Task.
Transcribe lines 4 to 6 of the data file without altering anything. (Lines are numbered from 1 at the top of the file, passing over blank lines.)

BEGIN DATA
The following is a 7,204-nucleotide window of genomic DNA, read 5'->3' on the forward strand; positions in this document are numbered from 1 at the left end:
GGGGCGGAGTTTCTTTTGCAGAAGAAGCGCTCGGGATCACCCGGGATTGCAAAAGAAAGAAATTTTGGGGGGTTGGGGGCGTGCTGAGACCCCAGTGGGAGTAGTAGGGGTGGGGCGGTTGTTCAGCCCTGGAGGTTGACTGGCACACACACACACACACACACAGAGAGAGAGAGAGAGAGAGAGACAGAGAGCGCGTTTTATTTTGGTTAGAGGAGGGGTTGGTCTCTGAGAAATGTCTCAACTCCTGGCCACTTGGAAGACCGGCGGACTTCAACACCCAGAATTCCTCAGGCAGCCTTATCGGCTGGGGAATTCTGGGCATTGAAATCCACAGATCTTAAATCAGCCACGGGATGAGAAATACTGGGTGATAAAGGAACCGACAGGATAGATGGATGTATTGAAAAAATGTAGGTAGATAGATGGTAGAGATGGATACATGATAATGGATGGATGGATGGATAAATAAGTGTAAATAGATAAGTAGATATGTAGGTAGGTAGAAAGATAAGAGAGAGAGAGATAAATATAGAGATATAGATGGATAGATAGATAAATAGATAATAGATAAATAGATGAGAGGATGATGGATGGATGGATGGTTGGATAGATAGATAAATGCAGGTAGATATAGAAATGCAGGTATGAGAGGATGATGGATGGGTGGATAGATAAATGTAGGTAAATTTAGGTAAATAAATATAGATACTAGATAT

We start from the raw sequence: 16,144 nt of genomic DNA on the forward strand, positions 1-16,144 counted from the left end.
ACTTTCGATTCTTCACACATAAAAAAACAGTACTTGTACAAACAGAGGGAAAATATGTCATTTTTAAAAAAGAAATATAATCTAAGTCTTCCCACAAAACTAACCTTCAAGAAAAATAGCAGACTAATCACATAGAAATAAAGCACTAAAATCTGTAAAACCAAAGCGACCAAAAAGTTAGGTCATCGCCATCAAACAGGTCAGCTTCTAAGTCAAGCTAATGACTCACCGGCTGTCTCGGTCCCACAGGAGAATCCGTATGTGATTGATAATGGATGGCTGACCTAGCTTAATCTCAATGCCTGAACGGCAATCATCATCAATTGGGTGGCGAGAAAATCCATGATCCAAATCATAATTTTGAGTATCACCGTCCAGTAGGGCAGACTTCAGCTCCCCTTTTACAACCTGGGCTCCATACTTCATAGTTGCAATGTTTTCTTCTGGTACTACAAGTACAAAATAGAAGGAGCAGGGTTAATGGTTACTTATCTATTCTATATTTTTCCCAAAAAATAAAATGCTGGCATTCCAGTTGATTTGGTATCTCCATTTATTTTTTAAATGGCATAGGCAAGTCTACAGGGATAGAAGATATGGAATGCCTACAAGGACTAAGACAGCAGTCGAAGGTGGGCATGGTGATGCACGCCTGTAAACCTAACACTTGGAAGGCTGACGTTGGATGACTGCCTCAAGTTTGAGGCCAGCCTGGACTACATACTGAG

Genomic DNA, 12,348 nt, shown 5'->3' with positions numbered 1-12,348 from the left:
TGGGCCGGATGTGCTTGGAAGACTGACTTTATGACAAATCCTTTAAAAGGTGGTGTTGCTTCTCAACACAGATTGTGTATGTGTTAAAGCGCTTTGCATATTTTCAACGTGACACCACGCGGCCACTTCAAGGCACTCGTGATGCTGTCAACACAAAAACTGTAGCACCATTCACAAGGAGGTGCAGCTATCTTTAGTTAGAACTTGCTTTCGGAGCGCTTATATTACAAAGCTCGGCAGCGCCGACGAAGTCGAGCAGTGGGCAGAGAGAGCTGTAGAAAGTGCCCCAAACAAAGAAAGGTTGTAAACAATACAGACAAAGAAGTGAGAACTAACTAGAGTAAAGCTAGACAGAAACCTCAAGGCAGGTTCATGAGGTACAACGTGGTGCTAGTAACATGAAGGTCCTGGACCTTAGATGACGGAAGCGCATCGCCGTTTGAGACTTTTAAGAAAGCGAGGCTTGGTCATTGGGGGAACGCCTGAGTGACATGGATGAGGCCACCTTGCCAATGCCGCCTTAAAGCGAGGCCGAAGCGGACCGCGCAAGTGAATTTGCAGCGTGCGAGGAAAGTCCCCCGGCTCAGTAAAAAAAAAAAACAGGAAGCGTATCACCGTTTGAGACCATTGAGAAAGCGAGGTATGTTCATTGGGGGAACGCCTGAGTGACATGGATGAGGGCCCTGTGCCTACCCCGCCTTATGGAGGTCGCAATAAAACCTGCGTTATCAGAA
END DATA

ACTTTCGATTCTTCACACATAAAAAAACAGTACTTGTACAAACAGAGGGAAAATATGTCATTTTTAAAAAAGAAATATAATCTAAGTCTTCCCACAAAACTAACCTTCAAGAAAAATAGCAGACTAATCACATAGAAATAAAGCACTAAAATCTGTAAAACCAAAGCGACCAAAAAGTTAGGTCATCGCCATCAAACAGGTCAGCTTCTAAGTCAAGCTAATGACTCACCGGCTGTCTCGGTCCCACAGGAGAATCCGTATGTGATTGATAATGGATGGCTGACCTAGCTTAATCTCAATGCCTGAACGGCAATCATCATCAATTGGGTGGCGAGAAAATCCATGATCCAAATCATAATTTTGAGTATCACCGTCCAGTAGGGCAGACTTCAGCTCCCCTTTTACAACCTGGGCTCCATACTTCATAGTTGCAATGTTTTCTTCTGGTACTACAAGTACAAAATAGAAGGAGCAGGGTTAATGGTTACTTATCTATTCTATATTTTTCCCAAAAAATAAAATGCTGGCATTCCAGTTGATTTGGTATCTCCATTTATTTTTTAAATGGCATAGGCAAGTCTACAGGGATAGAAGATATGGAATGCCTACAAGGACTAAGACAGCAGTCGAAGGTGGGCATGGTGATGCACGCCTGTAAACCTAACACTTGGAAGGCTGACGTTGGATGACTGCCTCAAGTTTGAGGCCAGCCTGGACTACATACTGAG

Genomic DNA, 12,348 nt, shown 5'->3' with positions numbered 1-12,348 from the left:
TGGGCCGGATGTGCTTGGAAGACTGACTTTATGACAAATCCTTTAAAAGGTGGTGTTGCTTCTCAACACAGATTGTGTATGTGTTAAAGCGCTTTGCATATTTTCAACGTGACACCACGCGGCCACTTCAAGGCACTCGTGATGCTGTCAACACAAAAACTGTAGCACCATTCACAAGGAGGTGCAGCTATCTTTAGTTAGAACTTGCTTTCGGAGCGCTTATATTACAAAGCTCGGCAGCGCCGACGAAGTCGAGCAGTGGGCAGAGAGAGCTGTAGAAAGTGCCCCAAACAAAGAAAGGTTGTAAACAATACAGACAAAGAAGTGAGAACTAACTAGAGTAAAGCTAGACAGAAACCTCAAGGCAGGTTCATGAGGTACAACGTGGTGCTAGTAACATGAAGGTCCTGGACCTTAGATGACGGAAGCGCATCGCCGTTTGAGACTTTTAAGAAAGCGAGGCTTGGTCATTGGGGGAACGCCTGAGTGACATGGATGAGGCCACCTTGCCAATGCCGCCTTAAAGCGAGGCCGAAGCGGACCGCGCAAGTGAATTTGCAGCGTGCGAGGAAAGTCCCCCGGCTCAGTAAAAAAAAAAAACAGGAAGCGTATCACCGTTTGAGACCATTGAGAAAGCGAGGTATGTTCATTGGGGGAACGCCTGAGTGACATGGATGAGGGCCCTGTGCCTACCCCGCCTTATGGAGGTCGCAATAAAACCTGCGTTATCAGAA